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People, Process Just As Important As Technology In Legacy System Migrations

Enterprises and businesses rely on technology that will one day grow out of date and become ineffective. A legacy system migration effectively addresses the issue of modernizing or rebuilding older legacy applications to handle future business needs including business process optimization and workflow integration.

Enterprises and businesses rely upon technology that will one day grow out of date and become ineffective. From AS/400 to Open VMS and legacy ERP systems, businesses across all industries rely on such platforms for their business processes that can benefit from modernization to provide increased functionality in the short term, and long-term scalability for years to come.  Not every new technology innovation is worthy of adoption and there comes a point when antiquated software systems impede business continuity. However, a legacy system migration effectively addresses the issue of modernizing or rebuilding older legacy applications to handle future business needs. And given that software systems are by nature destined to be replaced, a legacy system migration attempts to retain as much possible value from your initial IT investments.

In order to optimally prepare for the jump to a modernized system, it is recommended that IT and management address several specific areas: maintaining documentation throughout the process, utilizing a services-oriented architecture (SOA) moving forward, and effectively communicating with key business stakeholders. These are all ultimately designed to maximize the inherent value of your initial software investments. Without an adequate understanding of the applications, their use cases and related business processes, it is impossible to make the correct decisions for moving forward with this type of investment.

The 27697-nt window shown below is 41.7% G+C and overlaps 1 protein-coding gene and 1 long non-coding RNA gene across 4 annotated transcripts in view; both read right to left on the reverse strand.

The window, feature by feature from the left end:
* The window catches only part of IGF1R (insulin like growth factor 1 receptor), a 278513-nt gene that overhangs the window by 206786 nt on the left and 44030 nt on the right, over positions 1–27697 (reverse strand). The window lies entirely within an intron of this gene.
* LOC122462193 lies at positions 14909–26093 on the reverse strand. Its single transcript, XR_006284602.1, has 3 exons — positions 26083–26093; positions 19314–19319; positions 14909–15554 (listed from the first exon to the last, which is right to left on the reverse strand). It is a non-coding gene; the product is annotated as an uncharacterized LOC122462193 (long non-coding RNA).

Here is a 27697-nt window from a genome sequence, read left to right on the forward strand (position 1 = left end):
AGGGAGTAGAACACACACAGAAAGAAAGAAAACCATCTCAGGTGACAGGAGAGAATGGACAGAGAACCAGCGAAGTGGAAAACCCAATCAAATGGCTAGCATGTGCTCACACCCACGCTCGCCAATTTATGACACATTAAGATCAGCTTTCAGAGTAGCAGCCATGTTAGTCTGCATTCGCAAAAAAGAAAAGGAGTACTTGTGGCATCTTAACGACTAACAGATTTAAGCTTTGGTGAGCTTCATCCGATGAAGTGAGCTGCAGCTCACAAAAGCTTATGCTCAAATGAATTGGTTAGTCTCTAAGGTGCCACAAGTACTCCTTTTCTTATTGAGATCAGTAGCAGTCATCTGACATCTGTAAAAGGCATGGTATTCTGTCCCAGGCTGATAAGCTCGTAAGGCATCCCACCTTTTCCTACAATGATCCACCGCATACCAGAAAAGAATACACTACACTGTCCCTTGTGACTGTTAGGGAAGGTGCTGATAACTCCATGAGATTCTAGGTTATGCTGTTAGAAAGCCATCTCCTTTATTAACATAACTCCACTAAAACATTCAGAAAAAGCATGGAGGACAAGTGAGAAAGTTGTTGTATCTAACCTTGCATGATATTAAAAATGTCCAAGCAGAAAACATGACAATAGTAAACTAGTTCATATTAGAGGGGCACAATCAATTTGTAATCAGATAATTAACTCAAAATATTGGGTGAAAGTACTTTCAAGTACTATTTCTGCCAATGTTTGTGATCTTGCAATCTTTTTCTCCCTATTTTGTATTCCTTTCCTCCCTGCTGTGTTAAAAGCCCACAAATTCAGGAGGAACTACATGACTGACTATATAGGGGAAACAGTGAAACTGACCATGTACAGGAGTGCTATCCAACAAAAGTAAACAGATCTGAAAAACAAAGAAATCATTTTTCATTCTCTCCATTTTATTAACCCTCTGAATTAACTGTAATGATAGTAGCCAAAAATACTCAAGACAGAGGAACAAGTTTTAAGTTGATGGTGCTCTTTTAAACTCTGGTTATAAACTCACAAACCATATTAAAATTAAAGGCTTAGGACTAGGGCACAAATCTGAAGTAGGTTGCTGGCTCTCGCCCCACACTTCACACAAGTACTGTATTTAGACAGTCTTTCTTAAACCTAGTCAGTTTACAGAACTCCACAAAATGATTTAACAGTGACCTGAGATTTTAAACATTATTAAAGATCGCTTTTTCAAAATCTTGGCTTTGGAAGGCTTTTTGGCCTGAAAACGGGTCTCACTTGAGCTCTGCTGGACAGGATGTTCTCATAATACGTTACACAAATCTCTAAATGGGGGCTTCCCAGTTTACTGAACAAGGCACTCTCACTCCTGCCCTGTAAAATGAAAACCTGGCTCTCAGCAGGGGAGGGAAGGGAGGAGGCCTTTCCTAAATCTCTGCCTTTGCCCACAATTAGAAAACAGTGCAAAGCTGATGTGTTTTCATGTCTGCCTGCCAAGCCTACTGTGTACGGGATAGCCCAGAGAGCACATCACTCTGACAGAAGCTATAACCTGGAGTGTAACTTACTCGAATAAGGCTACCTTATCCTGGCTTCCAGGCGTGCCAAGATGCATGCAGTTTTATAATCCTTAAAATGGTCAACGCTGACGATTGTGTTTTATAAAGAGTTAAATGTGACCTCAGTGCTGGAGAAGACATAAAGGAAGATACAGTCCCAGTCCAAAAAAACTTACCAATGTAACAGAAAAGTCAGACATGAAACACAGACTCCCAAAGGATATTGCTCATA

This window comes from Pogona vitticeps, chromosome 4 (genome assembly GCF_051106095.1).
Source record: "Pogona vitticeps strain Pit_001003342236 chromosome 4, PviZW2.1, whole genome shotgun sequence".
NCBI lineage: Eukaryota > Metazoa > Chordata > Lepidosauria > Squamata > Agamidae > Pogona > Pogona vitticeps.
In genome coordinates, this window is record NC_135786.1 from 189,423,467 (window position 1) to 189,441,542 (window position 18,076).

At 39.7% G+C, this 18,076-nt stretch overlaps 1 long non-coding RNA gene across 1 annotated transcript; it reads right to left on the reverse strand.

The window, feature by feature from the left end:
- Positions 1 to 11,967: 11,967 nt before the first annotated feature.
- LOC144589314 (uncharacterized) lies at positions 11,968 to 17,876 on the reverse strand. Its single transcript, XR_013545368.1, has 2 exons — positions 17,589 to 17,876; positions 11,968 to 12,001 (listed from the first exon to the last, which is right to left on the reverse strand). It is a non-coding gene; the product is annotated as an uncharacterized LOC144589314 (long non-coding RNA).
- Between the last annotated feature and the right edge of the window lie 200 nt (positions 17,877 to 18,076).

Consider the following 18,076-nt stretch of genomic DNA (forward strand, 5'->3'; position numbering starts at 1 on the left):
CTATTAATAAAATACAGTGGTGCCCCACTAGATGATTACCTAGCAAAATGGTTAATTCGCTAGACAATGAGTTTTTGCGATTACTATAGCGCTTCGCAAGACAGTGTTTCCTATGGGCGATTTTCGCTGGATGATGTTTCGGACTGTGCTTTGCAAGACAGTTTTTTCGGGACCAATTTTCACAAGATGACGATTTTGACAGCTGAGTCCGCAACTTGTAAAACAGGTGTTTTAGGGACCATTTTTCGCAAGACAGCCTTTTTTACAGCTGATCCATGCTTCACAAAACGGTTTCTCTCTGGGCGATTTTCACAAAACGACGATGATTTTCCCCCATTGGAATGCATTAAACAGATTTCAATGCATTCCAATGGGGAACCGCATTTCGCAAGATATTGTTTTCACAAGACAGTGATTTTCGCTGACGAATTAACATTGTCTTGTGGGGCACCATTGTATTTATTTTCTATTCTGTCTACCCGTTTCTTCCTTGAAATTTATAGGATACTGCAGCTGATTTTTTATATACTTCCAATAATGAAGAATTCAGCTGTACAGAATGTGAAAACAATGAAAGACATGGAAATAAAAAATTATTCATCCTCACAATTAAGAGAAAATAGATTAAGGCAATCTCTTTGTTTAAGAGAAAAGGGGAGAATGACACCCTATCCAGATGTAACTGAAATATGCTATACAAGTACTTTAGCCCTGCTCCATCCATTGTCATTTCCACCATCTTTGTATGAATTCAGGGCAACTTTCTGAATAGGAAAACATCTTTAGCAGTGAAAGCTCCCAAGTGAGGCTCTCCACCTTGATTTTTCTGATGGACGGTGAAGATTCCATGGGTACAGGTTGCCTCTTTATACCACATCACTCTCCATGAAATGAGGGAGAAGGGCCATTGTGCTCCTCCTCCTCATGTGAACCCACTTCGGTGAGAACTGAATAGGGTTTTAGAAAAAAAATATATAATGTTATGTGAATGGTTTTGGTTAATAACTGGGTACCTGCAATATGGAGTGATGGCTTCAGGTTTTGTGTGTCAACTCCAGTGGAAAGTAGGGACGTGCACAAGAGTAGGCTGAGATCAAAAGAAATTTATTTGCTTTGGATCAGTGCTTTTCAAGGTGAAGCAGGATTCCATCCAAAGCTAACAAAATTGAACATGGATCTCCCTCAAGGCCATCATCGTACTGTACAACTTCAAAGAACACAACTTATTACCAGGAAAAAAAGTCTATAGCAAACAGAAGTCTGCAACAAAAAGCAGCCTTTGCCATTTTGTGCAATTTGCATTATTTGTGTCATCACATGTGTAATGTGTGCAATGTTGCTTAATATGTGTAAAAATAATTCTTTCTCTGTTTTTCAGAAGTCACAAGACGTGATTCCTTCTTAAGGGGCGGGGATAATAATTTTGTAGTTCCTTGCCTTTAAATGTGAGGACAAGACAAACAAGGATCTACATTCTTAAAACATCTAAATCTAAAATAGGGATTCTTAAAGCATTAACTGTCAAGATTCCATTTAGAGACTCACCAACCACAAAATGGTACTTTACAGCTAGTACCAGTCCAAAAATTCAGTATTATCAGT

Extensive documentation throughout the process

Prior to migration, it is crucial to involve end-users and critical stakeholders in the process of documenting business requirements and gaining a solid understanding of overall processes in each department. A legacy system migration often falls short due to the lack of detail and understanding regarding the responsibilities of current application stakeholders – so being on the ground and monitoring the way business users interact with legacy applications is crucial. 

Understanding and mapping the previous requirements used to develop said legacy applications can provide valuable insight regarding how an organization’s business processes and technology systems converge. Once you gain a complete understanding of the workflows, it is possible to optimize a migration to avoid repeating old system inefficiencies.

In non-profit organizations (NPO) for instance, the registration systems for managing member, volunteer or donor data can be difficult to adapt as the organization grows. Data input processes that once worked for a small member base can be ineffective during the scaling process.  Ultimately, documentation helps reveal why old systems were built the way they were, allowing a legacy registration system to go from handling hundreds of users to hundreds of thousands.

Benefits of services oriented architecture